Mapping India’s Energy Subsidies 2021: Time for renewed support to clean energy (IISD, GSI and CEEW)

This report examines how the Government of India has used subsidies to support the various energy sectors in India since announcing its renewable energy target of 175 GW by 2022, a goal that has now been increased to 450 GW by 2030. It also projects shifts in energy subsidies due to COVID-19. Two special segments look at how subsidies can best promote solar manufacturing in India and how India’s public sector undertakings can support the clean energy transition.

Tracking the shift of government resources to fund clean energy instead of fossil fuels is important to ensure public money supports India’s goals for energy access, affordability, energy security, and sustainability. Mapping India’s Energy Subsidies 2021 covers India’s subsidies to fossil fuels, electricity transmission and distribution, renewable energy, and electric vehicles between fiscal year (FY) 2014 and FY 2020.

We found that fossil fuels continue to receive far more subsidies than clean energy in India. This disparity became even more pronounced from FY 2019 to FY 2020, going from 7 times to 7.3 times the size of subsidies to renewables.

Key figures:

  • Subsidies to electricity transmission and distribution make up the largest bucket at around INR 1.3 lakh crore (USD 18.2 billion) in FY 2020. While this amount stagnated between FY 2019 and FY 2020, it is likely to grow again as the economy recovers.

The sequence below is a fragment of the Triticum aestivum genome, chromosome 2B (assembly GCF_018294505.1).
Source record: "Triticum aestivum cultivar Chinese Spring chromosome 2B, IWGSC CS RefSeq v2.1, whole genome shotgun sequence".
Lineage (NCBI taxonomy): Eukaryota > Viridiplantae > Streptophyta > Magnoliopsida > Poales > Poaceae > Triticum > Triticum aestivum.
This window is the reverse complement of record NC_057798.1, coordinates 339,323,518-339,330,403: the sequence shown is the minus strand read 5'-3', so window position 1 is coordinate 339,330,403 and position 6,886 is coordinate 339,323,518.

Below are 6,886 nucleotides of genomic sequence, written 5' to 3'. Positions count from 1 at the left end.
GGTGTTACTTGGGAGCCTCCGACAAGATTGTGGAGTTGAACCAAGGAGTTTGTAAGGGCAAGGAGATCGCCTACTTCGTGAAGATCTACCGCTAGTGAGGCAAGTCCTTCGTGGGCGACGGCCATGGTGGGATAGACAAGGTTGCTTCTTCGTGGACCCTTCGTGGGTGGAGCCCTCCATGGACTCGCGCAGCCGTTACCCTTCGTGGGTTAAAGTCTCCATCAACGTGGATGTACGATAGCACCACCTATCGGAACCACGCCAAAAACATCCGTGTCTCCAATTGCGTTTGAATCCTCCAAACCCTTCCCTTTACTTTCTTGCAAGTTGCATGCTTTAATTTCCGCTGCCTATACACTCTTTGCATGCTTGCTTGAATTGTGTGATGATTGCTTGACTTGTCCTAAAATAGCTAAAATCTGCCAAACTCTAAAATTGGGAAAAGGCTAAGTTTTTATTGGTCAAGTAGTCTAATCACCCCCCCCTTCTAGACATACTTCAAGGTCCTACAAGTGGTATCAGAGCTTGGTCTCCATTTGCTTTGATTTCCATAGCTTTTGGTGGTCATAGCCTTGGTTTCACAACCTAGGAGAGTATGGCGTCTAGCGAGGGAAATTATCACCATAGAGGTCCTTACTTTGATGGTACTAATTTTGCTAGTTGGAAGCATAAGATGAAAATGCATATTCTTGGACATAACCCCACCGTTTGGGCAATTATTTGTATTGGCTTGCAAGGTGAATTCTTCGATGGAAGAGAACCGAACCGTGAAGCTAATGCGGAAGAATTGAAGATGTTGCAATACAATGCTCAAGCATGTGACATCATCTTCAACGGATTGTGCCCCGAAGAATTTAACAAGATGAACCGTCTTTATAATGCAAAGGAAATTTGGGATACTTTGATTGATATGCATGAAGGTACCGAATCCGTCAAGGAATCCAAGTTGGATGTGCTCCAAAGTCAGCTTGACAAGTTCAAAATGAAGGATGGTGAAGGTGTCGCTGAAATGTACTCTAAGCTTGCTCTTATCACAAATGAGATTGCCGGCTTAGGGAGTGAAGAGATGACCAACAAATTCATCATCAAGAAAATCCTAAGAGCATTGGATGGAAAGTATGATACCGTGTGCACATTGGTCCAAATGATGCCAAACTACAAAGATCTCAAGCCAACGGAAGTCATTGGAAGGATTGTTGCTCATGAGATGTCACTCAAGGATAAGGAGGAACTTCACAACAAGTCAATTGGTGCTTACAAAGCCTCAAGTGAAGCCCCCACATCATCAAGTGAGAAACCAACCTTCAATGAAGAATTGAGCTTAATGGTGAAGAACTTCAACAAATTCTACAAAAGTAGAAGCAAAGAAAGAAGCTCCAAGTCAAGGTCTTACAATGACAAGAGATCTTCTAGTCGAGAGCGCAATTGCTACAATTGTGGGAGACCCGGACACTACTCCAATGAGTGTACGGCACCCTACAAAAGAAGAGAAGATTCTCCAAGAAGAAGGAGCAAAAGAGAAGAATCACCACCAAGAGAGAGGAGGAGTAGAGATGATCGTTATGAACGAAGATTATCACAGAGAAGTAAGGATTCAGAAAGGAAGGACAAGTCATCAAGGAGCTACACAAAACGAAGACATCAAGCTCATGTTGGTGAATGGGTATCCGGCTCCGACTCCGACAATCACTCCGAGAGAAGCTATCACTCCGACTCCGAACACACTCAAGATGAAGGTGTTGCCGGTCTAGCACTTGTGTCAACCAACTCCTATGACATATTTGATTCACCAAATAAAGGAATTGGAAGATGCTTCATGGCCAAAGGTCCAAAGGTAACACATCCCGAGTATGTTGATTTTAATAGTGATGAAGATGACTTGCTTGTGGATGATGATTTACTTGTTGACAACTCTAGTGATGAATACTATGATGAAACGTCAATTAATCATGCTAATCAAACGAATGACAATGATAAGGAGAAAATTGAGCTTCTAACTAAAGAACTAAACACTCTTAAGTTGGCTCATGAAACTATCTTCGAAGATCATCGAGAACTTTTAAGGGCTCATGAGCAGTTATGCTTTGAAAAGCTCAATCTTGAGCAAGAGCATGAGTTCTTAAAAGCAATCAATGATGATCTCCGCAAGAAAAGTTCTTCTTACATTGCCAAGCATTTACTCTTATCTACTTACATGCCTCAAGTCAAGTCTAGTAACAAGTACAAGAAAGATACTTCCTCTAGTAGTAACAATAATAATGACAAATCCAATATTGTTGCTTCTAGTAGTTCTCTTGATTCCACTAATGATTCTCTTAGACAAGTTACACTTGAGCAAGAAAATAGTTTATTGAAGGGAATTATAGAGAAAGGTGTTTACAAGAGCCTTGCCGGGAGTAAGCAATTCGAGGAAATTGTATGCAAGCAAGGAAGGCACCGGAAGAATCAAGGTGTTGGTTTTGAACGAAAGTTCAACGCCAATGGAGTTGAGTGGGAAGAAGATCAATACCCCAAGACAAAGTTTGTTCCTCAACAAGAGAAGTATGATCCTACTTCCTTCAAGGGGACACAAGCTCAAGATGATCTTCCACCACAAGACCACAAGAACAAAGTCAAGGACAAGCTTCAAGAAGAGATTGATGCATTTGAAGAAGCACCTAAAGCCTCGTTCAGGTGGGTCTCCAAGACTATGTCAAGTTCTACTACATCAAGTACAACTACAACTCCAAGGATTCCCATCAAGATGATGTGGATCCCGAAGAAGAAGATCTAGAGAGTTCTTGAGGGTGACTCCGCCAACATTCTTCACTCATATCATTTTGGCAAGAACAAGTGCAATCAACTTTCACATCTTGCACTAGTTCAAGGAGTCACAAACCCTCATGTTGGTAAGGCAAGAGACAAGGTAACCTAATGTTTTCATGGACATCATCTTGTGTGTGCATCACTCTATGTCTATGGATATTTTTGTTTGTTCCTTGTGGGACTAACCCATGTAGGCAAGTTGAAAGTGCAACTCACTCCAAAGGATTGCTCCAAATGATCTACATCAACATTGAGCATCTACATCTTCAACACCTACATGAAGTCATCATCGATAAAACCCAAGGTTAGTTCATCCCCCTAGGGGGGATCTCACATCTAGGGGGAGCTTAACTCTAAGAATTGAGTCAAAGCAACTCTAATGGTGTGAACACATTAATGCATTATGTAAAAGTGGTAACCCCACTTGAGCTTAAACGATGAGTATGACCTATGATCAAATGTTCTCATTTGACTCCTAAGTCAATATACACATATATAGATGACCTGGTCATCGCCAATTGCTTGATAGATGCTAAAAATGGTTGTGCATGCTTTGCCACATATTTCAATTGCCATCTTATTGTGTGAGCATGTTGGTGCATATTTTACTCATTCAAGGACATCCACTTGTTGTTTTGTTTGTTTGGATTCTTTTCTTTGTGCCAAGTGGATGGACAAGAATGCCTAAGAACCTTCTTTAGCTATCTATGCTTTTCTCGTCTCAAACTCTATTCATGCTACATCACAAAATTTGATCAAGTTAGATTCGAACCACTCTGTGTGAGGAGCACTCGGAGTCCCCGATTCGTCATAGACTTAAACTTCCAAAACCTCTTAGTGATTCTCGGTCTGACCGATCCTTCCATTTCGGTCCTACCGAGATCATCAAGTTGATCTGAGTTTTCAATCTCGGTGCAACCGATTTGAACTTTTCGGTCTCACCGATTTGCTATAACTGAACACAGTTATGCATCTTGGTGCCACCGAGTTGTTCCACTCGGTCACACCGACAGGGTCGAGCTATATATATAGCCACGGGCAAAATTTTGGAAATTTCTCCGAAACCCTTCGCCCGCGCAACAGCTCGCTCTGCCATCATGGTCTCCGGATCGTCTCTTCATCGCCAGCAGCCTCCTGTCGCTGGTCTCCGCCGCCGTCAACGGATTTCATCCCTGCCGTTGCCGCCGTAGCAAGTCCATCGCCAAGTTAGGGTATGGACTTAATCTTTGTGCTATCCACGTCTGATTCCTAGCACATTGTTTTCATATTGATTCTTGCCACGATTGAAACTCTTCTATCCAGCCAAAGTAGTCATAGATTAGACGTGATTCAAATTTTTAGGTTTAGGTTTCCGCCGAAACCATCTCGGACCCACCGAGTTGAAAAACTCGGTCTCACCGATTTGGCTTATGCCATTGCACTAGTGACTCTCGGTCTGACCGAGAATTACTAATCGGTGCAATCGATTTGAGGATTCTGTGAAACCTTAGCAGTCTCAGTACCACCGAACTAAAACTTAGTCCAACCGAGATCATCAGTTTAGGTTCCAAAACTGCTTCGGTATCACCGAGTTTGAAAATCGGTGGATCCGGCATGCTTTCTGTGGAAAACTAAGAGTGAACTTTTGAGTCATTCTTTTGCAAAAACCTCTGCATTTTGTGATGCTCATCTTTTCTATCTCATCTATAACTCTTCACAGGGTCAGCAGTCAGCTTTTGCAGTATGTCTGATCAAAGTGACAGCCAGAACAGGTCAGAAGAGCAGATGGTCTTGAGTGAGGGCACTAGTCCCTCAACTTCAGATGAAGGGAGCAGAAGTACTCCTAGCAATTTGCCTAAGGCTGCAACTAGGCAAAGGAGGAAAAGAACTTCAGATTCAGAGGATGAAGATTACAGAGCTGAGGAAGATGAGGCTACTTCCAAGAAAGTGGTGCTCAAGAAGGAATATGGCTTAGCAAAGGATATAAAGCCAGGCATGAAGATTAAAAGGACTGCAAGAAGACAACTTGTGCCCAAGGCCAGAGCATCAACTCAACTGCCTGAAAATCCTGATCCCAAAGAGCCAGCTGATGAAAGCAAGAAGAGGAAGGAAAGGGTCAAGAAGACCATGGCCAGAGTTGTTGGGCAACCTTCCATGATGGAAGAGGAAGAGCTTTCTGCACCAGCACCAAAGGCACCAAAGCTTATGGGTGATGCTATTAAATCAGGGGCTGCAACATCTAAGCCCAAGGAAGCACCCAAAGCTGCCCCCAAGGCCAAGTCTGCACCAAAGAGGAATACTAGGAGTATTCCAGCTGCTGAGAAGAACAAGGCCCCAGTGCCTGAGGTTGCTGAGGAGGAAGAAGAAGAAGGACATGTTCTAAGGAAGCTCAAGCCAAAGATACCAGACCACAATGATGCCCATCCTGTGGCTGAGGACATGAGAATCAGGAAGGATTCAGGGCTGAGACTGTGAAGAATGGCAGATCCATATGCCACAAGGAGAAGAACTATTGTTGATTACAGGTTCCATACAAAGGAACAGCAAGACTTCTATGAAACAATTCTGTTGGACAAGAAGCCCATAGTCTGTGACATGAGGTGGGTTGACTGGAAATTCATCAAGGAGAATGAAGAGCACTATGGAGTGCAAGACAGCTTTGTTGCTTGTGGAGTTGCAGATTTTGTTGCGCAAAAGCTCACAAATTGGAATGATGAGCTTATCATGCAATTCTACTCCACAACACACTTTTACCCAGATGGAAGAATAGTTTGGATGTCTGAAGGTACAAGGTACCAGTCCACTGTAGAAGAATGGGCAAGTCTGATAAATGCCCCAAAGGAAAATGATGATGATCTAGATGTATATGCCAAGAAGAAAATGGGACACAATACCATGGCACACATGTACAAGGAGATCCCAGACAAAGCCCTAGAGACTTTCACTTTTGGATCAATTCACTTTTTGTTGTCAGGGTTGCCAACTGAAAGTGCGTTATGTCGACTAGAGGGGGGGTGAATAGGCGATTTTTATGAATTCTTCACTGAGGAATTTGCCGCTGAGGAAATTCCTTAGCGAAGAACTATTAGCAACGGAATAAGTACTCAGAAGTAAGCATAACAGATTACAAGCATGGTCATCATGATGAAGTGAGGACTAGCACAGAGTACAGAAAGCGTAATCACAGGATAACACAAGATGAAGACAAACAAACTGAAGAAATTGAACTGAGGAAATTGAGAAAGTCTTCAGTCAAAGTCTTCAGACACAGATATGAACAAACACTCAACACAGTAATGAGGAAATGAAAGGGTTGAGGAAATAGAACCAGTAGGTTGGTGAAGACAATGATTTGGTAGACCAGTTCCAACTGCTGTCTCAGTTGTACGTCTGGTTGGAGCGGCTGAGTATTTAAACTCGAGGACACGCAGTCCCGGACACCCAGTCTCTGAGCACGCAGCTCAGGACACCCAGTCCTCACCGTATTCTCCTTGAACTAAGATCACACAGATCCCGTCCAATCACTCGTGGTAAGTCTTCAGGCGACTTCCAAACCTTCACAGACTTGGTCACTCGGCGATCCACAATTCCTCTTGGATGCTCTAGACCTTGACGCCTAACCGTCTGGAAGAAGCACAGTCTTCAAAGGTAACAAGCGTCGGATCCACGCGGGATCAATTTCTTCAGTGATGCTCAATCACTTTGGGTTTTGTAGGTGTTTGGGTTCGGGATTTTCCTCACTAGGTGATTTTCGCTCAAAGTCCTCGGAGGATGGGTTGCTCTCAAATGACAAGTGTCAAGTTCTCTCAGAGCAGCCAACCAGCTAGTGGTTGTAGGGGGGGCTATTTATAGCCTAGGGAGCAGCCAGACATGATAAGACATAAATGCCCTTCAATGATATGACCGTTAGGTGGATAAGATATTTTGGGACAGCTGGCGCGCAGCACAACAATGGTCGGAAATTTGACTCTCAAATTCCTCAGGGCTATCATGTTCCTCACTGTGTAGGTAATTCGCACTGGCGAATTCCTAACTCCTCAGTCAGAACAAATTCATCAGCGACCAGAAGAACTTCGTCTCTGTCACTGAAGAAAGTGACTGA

• Oil and gas subsidies increased by 16% from FY 2019 to FY 2020, reaching INR 55,347 crore (USD 7.8 billion).
  • Subsidies to renewable energy fell nearly 45% from their peak in FY 2017, stagnating at around INR 8,000 crore in FY 2020.
  • Electric vehicle subsidies have more than doubled since FY 2019, reaching INR 1,141 crore (USD 161 million) in FY 2020.
  • In FY 2020, seven major Indian energy public sector undertakings (equivalent to state-owned enterprises) spent INR 22,261 crore (USD 3.1 billion) on fossil fuel projects—11 times as much as they invested in renewable energy projects.
  • Total capital expenditure of energy public sector undertakings in India stood at INR 1.5 lakh crore (USD 22.4 billion) in FY 2020 and is expected to increase in the near term.

We also looked at how the government could support its “Make in India” initiative, asking what kind of policy support the domestic solar manufacturing industry needs. We found that:

  • Domestic manufacturers require demand-side certainty to trigger expansion and integration.
  • States must develop healthy manufacturing ecosystems.
  • To improve competitiveness, the government needs to target fiscal incentives together with research and development.

The report is accompanied by an interactive online database to help browse the subsidy data in detail and includes detailed spreadsheets and annexes for policy-makers and researchers. The analysis is the latest update in the India’s Energy Transition series from the International Institute for Sustainable Development’s (IISD) Global Subsidies Initiative (GSI) and the Council on Energy, Environment and Water (CEEW). For previous iterations of this study, see:


Balasubramanian Viswanathan, Anjali Viswamohanan, Prateek AggarwalDanwant NarayanaswamyAnna Geddes, Theresia Betty Sumarno, Max Schmidt, Christopher BeatonSiddharth GoelArjun DuttKarthik Ganesan

This content was originally shared by IISD.